i am new to cruising and i hear if there is bad weather or some other stuff the boat wont go and stop to like say mexico .. does this happen regularly
In 22 cruises, I have had only one port of call disrupted by bad weather. A hurricane struck Key West about four or five days before our scheduled arrival during a transatlantic cruise in October 2005, forcing local authorities to close the port for a couple weeks. It does not happen often, but it can happen. Of course, it's somewhat more likely if you book a cruise going to the Caribbean or to Bermuda during hurricane season (June through November) than if you book a cruise to another destination or at another time of year.
There have also been instances in which ships have deviated from their scheduled itineraries due to severe storms headed into their paths. The major cruise lines try to arrange alternate ports of call when such situations arise. A few years ago, one ship that was scheduled to go to Bermuda when a hurricane was bearing down on the island went to Canada's maritime provinces and New England instead. Again, such deviations are rare but more likely on Caribbean and Bermuda itineraries during hurricane season than either at other times of the year or in other destinations.
That said, I must warn you NEVER to refer to a cruise ship as a "boat," especially in any forum where a member of the ship's crew might hear you (like this one). In standard maritime usage, a "ship" is a seaworthy vessel (that is, capable of going out on the high seas) and a "boat" is a vessel that is not seaworthy. The implication that a vessel is not seaworthy is a grave insult to the master and to the whole the crew. It's somewhat more eggregious than telling a Sicilian that he's Italian or telling a Scotsman that he's English. You will be very lucky if the only consequence of such an offense is that they hand your head back to you after they sever it from your body.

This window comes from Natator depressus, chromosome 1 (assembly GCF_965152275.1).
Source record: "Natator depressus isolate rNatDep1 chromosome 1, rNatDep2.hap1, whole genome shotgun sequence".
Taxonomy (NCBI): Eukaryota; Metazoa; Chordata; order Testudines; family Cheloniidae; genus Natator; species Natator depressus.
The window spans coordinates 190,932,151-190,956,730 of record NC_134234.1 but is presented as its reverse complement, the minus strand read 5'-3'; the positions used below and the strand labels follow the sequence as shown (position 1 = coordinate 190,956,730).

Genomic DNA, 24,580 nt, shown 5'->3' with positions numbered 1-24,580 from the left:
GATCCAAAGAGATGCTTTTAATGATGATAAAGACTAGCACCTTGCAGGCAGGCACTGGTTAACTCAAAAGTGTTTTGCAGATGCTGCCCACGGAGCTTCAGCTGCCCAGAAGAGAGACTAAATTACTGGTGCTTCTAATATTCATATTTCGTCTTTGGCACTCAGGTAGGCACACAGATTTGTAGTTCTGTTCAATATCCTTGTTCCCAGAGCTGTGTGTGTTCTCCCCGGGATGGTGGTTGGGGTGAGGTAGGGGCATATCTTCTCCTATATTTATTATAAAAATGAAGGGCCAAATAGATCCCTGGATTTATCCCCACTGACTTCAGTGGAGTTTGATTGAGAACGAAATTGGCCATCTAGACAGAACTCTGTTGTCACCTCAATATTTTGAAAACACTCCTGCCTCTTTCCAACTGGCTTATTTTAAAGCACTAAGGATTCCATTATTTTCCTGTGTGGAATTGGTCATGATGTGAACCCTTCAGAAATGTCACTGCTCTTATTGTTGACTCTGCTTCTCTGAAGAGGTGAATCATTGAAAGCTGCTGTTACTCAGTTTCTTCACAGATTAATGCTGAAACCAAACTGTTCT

In the event of bad weather your ports may be changed but it is the rare exception rather than the rule. Ports in which you have to tender (take a smaller boat from the ship to an island or port) will make it more likely that you may miss it. Grand Cayman is an example where ships have had to miss the port.
I would not make any MAJOR plans for any port, such as a wedding, anniversary or other event where others would attend because of the off chance the ship could miss that port.
One last thing: A ship carries a boat. If you by chance would make the mistake and refer to a ship as a boat you may be corrected, in a very courteous manner, by the master, officers or the crew. You will not have your head handed to you. If they respond differently to you, they won't, hold their position for too long.
Welcome to Cruisemates and please feel free to ask any other questions.
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